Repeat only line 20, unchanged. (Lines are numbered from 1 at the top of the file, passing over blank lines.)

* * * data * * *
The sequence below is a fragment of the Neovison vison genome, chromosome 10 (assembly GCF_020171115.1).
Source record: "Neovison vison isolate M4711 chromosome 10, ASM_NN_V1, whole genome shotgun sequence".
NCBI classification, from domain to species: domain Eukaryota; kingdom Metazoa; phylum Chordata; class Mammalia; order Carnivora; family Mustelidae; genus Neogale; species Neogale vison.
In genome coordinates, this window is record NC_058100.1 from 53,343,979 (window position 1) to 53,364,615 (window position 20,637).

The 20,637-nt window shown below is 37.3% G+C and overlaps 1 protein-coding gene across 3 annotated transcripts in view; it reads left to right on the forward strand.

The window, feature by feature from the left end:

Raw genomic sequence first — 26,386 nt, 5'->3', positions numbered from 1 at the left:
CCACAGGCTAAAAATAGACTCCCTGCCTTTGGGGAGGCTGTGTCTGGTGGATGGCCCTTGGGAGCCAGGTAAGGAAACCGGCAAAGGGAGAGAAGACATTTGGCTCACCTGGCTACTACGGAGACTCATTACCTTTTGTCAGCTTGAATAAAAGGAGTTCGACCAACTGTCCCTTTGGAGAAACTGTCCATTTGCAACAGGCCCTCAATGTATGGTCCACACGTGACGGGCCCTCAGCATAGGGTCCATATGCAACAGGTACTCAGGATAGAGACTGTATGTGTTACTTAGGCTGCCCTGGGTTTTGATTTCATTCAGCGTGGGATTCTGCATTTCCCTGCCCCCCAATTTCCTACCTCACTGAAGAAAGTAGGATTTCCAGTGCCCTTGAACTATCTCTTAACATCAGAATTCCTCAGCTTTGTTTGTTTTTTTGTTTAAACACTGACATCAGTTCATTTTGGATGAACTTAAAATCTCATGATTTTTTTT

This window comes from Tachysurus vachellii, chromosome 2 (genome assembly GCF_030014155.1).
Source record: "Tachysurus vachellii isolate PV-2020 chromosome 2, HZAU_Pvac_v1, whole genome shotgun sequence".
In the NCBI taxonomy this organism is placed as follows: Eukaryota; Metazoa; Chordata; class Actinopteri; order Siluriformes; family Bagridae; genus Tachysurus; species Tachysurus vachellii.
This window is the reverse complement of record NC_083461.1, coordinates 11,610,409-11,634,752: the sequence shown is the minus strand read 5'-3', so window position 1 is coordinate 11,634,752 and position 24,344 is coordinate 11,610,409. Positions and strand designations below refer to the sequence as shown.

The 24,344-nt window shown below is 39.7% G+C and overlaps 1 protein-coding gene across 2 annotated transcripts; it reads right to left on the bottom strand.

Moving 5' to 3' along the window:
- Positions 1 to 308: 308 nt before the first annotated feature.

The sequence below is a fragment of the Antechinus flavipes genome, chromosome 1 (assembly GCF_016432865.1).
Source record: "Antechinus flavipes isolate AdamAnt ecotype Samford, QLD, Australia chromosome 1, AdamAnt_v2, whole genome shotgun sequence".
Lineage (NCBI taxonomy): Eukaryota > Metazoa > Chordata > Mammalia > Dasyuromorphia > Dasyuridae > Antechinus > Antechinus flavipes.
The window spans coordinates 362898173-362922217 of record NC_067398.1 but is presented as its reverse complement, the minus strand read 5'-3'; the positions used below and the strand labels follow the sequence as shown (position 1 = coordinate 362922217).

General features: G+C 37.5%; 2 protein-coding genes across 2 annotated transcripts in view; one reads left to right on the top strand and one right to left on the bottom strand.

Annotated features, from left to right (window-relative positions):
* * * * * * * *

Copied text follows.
General features: G+C 37.5%; 2 protein-coding genes across 2 annotated transcripts in view; one reads left to right on the top strand and one right to left on the bottom strand.